Monday March 1, 2004
HUMPHRIES TO NBA?
BASEBALL’S ECONONIC SITUATION
CANCELED TV SHOWS
NEW DISCUSSION QUESTION
Today, I will just briefly touch on a couple of topics and then open up the Mailbag.
First, I want to thank David Bloom who writes Ya Gotta Believe. Yesterday, David posted a Q&A on Blogging Phenomenon segment in which he asked me a number of questions about this. It was fun to answer his questions. David’s website primarily discusses the Tampa Bay Devil Rays, one of my favorite teams to watch because of their young players and prospects.
DALLAS COWBOYS QUARTERBACKS
Yesterday, I heard rumblings that the Cowboys would be a likely suitor of QB Drew Henson, whose rights are currently owned by the Houston Texans. It made me think, what if the Cowboys did acquire Henson? Look at their three quarterbacks:
First, Drew Henson is obviously well known because he left the University of Michigan and probably being a #1 overall pick in the NFL to sign a 6 year, $17 million contract with the Yankees. He forfeited $12 million last month to leave the Yankees to pursue this football thing! In his minor league career, he always put up decent power numbers. However, he just struck out way too often. At AAA in 2002, he walked 37 times and struck out 151 times in 471 at bats. In 2003, again at AAA, he walked just 32 times while striking out 122 times in 483 at bats. But, in his September callup, he did get his first and only big league hit.
Last year, the Cowboys started all 16 games with Quincy Carter at quarterback. Carter was the 2nd round pick of the Chicago Cubs in 1996. That year, he hit .215 in rookie league ball. In 1997, he batted .211 at Class A. That was it for his baseball career. He went on to the University of Georgia which led him to be drafted in the second round of the 2001 NFL Draft by the Cowboys. Last year, he completed 57.8% of his passes for 3,302 yards and 17 touchdowns. He also rushed for 257 yards. He obviously needs to be more consistent, but he did quite well at times.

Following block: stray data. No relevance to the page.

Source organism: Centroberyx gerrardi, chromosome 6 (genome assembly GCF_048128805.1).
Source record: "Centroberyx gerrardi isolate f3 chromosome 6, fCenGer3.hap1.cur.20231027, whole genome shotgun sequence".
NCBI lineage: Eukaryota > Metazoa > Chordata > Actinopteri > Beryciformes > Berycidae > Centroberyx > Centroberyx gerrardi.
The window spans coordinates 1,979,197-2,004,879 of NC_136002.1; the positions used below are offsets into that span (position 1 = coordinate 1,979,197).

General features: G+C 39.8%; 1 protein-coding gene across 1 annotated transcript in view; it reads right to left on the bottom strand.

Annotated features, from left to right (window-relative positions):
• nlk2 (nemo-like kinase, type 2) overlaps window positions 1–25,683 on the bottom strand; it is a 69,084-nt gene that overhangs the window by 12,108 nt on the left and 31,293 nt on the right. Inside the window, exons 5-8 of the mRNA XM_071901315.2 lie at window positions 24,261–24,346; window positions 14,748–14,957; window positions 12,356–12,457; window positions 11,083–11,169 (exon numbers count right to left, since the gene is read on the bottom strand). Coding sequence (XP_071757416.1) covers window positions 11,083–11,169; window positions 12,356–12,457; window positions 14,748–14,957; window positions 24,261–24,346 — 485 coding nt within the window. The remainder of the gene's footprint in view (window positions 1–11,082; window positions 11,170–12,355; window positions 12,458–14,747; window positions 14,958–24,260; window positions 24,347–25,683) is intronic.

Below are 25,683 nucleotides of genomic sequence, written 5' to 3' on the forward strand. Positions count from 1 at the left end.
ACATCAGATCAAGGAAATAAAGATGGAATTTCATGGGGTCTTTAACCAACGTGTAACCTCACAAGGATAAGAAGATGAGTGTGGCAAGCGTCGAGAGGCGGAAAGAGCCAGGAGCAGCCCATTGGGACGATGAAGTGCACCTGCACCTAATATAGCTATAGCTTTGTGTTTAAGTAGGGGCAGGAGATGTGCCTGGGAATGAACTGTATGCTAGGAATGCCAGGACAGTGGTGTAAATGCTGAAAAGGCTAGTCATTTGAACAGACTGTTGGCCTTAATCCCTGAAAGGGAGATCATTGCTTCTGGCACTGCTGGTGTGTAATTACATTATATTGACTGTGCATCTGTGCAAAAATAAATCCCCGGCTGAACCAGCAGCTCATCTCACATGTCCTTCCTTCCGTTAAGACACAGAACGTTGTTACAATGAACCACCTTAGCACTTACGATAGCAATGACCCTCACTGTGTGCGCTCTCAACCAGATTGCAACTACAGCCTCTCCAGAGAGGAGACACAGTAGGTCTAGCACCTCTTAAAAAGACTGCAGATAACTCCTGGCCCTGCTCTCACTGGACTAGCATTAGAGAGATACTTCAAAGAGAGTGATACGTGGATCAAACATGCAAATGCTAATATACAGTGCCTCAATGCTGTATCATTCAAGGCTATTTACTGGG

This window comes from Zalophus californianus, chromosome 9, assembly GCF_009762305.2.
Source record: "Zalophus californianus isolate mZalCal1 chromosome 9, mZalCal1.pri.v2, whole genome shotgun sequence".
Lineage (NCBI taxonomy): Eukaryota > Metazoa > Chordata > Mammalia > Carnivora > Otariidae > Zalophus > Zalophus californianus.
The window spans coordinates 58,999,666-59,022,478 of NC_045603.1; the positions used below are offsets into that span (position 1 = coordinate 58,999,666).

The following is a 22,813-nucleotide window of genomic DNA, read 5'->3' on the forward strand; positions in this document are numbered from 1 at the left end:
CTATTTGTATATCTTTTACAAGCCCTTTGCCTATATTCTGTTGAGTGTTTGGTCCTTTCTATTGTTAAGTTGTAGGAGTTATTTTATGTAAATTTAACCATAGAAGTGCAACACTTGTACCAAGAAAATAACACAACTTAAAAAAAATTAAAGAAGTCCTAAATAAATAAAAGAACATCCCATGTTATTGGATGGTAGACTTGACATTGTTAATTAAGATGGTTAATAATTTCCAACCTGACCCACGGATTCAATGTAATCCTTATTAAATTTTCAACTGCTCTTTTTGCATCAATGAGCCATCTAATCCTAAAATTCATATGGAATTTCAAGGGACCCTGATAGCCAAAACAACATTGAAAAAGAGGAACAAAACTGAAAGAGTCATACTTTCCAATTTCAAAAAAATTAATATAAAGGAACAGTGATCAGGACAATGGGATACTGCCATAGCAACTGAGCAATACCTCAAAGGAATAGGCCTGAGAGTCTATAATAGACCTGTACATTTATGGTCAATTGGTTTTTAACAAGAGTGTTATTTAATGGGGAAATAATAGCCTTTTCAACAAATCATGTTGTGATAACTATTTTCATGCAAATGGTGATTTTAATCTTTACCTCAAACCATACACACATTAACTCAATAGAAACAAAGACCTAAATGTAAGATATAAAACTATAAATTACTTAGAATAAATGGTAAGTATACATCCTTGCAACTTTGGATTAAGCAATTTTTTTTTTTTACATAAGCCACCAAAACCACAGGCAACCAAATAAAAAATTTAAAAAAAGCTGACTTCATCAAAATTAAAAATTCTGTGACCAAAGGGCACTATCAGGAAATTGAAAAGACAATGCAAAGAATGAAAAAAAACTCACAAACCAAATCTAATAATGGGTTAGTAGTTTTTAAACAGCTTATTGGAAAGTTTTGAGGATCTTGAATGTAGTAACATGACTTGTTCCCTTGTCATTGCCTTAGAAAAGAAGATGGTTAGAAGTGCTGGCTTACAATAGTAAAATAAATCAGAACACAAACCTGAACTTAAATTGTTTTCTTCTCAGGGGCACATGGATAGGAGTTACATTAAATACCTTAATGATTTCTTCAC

The second string last year was Chad Hutchinson. After playing both baseball and football at Stanford, Hutchinson became the 2nd round pick of the St. Louis Cardinals. The big right-hander was a strikeout pitcher. In his four minor league seasons, he struck out 391 batters in 350 innings. The problem was that he also walked 266. In 2001, Hutchinson was called up to the Cardinals and pitched in three games out of the bullpen. It didn’t go so well as in 4 innings, he gave up 11 runs for a 24.75 ERA. He walked 6 and struck out just 2. It was following that season that Hutchinson gave up baseball to focus on football. He signed as a free agent with the Cowboys. He and Carter split the starts in 2002, but Carter won the starting job in 2003. Hutchinson played in just one game last year, completing one of two passes.
I wonder if there has ever been a group of three quarterbacks on the same team that all had been professional baseball players? If you know, please e-mail me.
HUMPHRIES TO NBA?
It is looking more and more like Gophers forward Kris Humphries will forego his three remaining years of collegiate eligibility to enter the NBA Draft. The Pioneer Press’s Charley Walters quoted the Wolves Wally Szczerbiak saying, “He's tough, he's strong and definitely has an NBA body. How much he'll play as a rookie depends on what kind of team he ends up on. If he gets with a bad team, he could get a lot of minutes. But you just never know."
There is a website, nbadraft.net, that has already done a prediction of the 2004 NBA Draft, making the assumption that everyone who can come out will. They have Kris Humphries going #14 overall. In front of him are four high school players, four foreign players, one other college freshman, one college sophomore, two college juniors and two college seniors. In 26 games this year, Humphries is averaging 22 points (best in Big 10 by almost 3 ppg) and 10 rebounds (best in Big 10 by over 2 rpg) a game. In Big 10 games only, Humphries 20.7 points per game is tied for league best. His 9.6 rebounds is 1.5 more than anyone else.